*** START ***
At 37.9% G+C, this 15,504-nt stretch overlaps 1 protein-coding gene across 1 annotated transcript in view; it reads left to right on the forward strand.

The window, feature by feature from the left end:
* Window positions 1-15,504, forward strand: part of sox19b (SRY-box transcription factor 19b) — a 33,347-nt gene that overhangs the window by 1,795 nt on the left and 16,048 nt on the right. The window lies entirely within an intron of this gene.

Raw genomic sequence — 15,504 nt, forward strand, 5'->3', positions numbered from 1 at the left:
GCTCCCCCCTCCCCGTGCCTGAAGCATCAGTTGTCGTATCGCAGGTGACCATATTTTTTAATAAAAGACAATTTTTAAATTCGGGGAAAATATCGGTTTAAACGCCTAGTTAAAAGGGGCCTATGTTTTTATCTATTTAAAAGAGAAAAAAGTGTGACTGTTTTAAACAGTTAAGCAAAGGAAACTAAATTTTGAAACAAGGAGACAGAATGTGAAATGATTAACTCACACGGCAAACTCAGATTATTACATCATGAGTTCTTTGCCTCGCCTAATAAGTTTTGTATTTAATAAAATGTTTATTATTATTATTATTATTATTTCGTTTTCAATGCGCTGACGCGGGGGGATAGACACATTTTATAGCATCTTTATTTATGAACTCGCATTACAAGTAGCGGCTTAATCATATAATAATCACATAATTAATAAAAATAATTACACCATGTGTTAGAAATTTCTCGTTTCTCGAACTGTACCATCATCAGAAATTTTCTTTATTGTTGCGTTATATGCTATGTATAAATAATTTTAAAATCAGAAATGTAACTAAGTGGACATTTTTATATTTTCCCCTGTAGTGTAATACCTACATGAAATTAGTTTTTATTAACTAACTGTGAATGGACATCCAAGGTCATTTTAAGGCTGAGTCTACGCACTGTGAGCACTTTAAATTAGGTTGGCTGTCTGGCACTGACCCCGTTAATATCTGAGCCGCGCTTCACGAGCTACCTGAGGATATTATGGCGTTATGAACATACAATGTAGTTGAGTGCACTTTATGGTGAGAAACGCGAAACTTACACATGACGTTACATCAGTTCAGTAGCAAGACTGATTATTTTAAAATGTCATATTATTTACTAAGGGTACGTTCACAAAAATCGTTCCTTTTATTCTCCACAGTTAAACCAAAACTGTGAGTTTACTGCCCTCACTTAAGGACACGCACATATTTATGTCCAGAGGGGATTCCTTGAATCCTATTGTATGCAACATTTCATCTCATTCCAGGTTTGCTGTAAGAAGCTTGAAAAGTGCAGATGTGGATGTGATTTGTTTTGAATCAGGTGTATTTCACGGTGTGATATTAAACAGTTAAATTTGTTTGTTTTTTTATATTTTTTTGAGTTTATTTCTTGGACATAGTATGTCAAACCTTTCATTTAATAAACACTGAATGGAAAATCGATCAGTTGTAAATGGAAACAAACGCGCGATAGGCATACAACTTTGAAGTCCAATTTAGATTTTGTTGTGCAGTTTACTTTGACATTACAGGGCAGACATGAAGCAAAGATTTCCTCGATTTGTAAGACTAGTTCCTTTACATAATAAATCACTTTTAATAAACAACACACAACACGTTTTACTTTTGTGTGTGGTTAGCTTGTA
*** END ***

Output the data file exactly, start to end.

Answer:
At 37.9% G+C, this 15,504-nt stretch overlaps 1 protein-coding gene across 1 annotated transcript in view; it reads left to right on the forward strand.

The window, feature by feature from the left end:
* Window positions 1-15,504, forward strand: part of sox19b (SRY-box transcription factor 19b) — a 33,347-nt gene that overhangs the window by 1,795 nt on the left and 16,048 nt on the right. The window lies entirely within an intron of this gene.

Raw genomic sequence — 15,504 nt, forward strand, 5'->3', positions numbered from 1 at the left:
GCTCCCCCCTCCCCGTGCCTGAAGCATCAGTTGTCGTATCGCAGGTGACCATATTTTTTAATAAAAGACAATTTTTAAATTCGGGGAAAATATCGGTTTAAACGCCTAGTTAAAAGGGGCCTATGTTTTTATCTATTTAAAAGAGAAAAAAGTGTGACTGTTTTAAACAGTTAAGCAAAGGAAACTAAATTTTGAAACAAGGAGACAGAATGTGAAATGATTAACTCACACGGCAAACTCAGATTATTACATCATGAGTTCTTTGCCTCGCCTAATAAGTTTTGTATTTAATAAAATGTTTATTATTATTATTATTATTATTTCGTTTTCAATGCGCTGACGCGGGGGGATAGACACATTTTATAGCATCTTTATTTATGAACTCGCATTACAAGTAGCGGCTTAATCATATAATAATCACATAATTAATAAAAATAATTACACCATGTGTTAGAAATTTCTCGTTTCTCGAACTGTACCATCATCAGAAATTTTCTTTATTGTTGCGTTATATGCTATGTATAAATAATTTTAAAATCAGAAATGTAACTAAGTGGACATTTTTATATTTTCCCCTGTAGTGTAATACCTACATGAAATTAGTTTTTATTAACTAACTGTGAATGGACATCCAAGGTCATTTTAAGGCTGAGTCTACGCACTGTGAGCACTTTAAATTAGGTTGGCTGTCTGGCACTGACCCCGTTAATATCTGAGCCGCGCTTCACGAGCTACCTGAGGATATTATGGCGTTATGAACATACAATGTAGTTGAGTGCACTTTATGGTGAGAAACGCGAAACTTACACATGACGTTACATCAGTTCAGTAGCAAGACTGATTATTTTAAAATGTCATATTATTTACTAAGGGTACGTTCACAAAAATCGTTCCTTTTATTCTCCACAGTTAAACCAAAACTGTGAGTTTACTGCCCTCACTTAAGGACACGCACATATTTATGTCCAGAGGGGATTCCTTGAATCCTATTGTATGCAACATTTCATCTCATTCCAGGTTTGCTGTAAGAAGCTTGAAAAGTGCAGATGTGGATGTGATTTGTTTTGAATCAGGTGTATTTCACGGTGTGATATTAAACAGTTAAATTTGTTTGTTTTTTTATATTTTTTTGAGTTTATTTCTTGGACATAGTATGTCAAACCTTTCATTTAATAAACACTGAATGGAAAATCGATCAGTTGTAAATGGAAACAAACGCGCGATAGGCATACAACTTTGAAGTCCAATTTAGATTTTGTTGTGCAGTTTACTTTGACATTACAGGGCAGACATGAAGCAAAGATTTCCTCGATTTGTAAGACTAGTTCCTTTACATAATAAATCACTTTTAATAAACAACACACAACACGTTTTACTTTTGTGTGTGGTTAGCTTGTA